I’m a fan of Victor Davis Hanson, as I’m sure many of our readers are. Hanson’s latest article has much to recommend it. He argues persuasively that “if Sanders is the Democratic nominee, the NeverSanders movement will be far larger, far wealthier, far more influential—even as it is likely far quieter—than were the vociferous but anemic NeverTrumpers of 2016.”
However, I want to take issue with some of Hanson’s statements about President Trump because I think they gloss over grievances that some conservatives — and not just “the vociferous but anemic Never-Trumpers” — have with the president.
First, Hanson writes:
Trump’s agenda, for the most part, was Reaganesque, with a few important exceptions—closing the border and enforcing immigration law, getting tough with China’s unfair trade policies, restoring assembly and manufacturing jobs to the hollowed-out interior, avoiding optional wars abroad, and trying to drain the proverbial federal swamp of its careerist bureaucrats and revolving-door apparatchiks.
Trump’s agenda is certainly more Reaganesque than non-Reaganesque. However, Hanson understates the exceptions, in my view.
For example, Trump’s non-Reaganesque trade policy isn’t limited to getting tough with China. Trump also got tough with our allies on trade. One can argue that he was right to do so, but this is an obvious and important departure from Reaganism.
Trump also supports leniency for felons. This support is the reason Congress passed “jailbreak” legislation that will cause many thousands of criminals who would otherwise be in prison to instead roam our streets.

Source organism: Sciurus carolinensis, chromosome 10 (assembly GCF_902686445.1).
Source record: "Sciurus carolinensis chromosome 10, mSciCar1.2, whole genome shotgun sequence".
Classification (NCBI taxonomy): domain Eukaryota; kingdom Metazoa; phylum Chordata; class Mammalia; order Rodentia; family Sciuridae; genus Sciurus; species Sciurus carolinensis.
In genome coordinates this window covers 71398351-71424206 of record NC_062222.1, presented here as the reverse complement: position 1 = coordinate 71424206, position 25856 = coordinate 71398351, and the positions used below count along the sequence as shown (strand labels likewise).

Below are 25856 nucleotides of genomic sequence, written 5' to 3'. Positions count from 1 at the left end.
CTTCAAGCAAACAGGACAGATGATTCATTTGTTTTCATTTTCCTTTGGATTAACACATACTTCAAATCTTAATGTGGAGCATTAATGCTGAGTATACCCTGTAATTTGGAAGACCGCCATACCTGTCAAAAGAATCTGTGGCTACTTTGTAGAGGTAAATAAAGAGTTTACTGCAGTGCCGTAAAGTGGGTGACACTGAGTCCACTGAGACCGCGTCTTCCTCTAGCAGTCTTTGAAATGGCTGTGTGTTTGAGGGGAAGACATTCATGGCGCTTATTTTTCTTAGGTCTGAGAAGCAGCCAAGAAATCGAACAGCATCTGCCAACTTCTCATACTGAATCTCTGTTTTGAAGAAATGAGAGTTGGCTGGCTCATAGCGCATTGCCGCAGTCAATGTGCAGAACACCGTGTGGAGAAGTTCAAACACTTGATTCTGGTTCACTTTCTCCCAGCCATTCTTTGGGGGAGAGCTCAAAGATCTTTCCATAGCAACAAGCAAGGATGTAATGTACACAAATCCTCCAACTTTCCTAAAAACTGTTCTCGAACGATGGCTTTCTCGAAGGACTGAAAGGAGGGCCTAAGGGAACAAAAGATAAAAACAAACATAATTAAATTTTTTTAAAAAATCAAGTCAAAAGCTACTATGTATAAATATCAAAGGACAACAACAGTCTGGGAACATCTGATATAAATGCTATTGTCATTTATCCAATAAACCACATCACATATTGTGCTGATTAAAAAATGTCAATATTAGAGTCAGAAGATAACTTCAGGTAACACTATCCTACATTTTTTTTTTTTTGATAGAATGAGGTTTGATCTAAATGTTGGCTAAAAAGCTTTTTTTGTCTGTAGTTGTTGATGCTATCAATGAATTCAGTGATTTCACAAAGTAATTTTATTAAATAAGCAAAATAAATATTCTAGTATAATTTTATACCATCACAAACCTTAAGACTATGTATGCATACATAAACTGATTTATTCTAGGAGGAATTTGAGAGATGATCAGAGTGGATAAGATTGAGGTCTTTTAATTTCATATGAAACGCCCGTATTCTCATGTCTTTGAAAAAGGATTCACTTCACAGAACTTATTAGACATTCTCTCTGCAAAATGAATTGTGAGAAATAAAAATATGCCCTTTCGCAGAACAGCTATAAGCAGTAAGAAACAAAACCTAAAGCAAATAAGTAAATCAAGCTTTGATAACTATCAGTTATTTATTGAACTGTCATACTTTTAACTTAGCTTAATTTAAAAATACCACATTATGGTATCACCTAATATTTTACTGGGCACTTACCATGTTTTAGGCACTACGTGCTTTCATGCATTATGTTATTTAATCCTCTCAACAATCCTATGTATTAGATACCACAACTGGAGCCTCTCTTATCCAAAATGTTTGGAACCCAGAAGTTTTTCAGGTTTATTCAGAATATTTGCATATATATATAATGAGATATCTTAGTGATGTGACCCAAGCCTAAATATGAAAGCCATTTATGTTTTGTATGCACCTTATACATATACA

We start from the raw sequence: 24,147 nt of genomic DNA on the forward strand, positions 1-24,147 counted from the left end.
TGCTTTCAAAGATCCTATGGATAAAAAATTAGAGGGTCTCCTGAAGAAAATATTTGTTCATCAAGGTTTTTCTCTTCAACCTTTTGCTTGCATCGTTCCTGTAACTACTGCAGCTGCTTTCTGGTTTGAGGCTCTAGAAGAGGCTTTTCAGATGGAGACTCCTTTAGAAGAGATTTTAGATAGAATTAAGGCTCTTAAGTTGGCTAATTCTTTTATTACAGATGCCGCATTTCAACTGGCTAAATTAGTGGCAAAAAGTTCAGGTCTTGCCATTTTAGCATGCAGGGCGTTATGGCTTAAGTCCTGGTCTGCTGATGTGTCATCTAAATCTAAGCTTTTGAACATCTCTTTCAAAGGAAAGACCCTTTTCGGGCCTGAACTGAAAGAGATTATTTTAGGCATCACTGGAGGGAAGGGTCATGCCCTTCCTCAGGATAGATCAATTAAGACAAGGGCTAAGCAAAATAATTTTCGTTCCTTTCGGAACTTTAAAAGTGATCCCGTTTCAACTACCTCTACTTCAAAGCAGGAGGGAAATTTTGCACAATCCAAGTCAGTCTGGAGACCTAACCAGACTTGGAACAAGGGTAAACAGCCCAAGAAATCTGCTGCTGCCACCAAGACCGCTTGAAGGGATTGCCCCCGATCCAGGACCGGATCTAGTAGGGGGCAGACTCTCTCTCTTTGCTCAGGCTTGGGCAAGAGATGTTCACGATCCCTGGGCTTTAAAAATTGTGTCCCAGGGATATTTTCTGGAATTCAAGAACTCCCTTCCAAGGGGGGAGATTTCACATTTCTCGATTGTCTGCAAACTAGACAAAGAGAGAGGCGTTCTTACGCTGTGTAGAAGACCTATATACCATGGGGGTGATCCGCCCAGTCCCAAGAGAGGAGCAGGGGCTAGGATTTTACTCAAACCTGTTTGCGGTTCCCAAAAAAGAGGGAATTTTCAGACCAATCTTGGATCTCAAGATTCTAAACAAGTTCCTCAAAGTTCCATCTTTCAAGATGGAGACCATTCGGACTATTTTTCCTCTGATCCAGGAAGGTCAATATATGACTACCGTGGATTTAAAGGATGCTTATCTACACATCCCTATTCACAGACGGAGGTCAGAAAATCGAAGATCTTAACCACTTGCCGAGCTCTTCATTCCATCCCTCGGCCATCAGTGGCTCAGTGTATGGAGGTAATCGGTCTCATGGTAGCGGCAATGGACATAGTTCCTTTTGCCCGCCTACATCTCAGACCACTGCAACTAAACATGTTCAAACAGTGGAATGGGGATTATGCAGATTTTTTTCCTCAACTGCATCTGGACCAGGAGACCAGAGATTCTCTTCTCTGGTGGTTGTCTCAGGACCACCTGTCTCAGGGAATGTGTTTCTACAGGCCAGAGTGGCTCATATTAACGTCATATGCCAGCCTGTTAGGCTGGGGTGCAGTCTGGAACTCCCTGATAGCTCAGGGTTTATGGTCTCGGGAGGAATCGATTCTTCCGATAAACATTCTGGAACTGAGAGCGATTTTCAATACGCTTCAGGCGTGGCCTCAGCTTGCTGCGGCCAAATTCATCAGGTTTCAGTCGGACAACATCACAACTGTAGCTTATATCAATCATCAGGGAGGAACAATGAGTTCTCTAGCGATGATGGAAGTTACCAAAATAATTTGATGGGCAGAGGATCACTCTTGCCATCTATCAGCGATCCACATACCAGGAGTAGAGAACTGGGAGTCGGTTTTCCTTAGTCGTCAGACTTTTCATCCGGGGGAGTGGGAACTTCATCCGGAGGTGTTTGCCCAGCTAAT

Again, one can argue in favor of the leniency legislation. However, it is not Reaganesque. The Gipper was tough on crime and understood that this entailed being tough on criminals. Here, then, is another important departure by Trump.
Second, this statement by Hanson left me scratching my head:
Nor before or after the election could [the “emasculated” Never Trump Right] ever convince Republicans that Trump’s crassness and uncouth tweets were quite unlike the White House crudity of past presidents (e.g., Kennedy, Johnson, Clinton) rather than in part attributable to the Internet/social media age and the new tabloid media.
How much convincing does it take to see the distinction between private “White House crudity” and the almost daily barrage of “crass and uncouth” published statements by Trump — statements that are intended for mass public consumption?
Nor is this obvious difference in any meaningful way attributable to the Internet, social media, and tabloids. Trump doesn’t limit what Hanson calls his crassness to tweets. He employs it in public appearances, especially when speaking to the press. If Trump couldn’t tweet, he would employ it in public even more.
Some of Trump supporters consider this a feature rather than a bug. But let’s not confuse it with the behavior of JFK, LBJ, and Bill Clinton.
Hanson clearly hates the NeverTrump Right. Hence his use of words like “emasculated” and “anemic.”
I’m not a fan of the NeverTrump Right either. I recall using words like “pathetic” and “ridiculous” to describe Max Boot and Jennifer Rubin.
My quarrel isn’t with Hanson’s use of adjectives. It’s with the way he glosses over some what I think are President Trump’s shortcomings.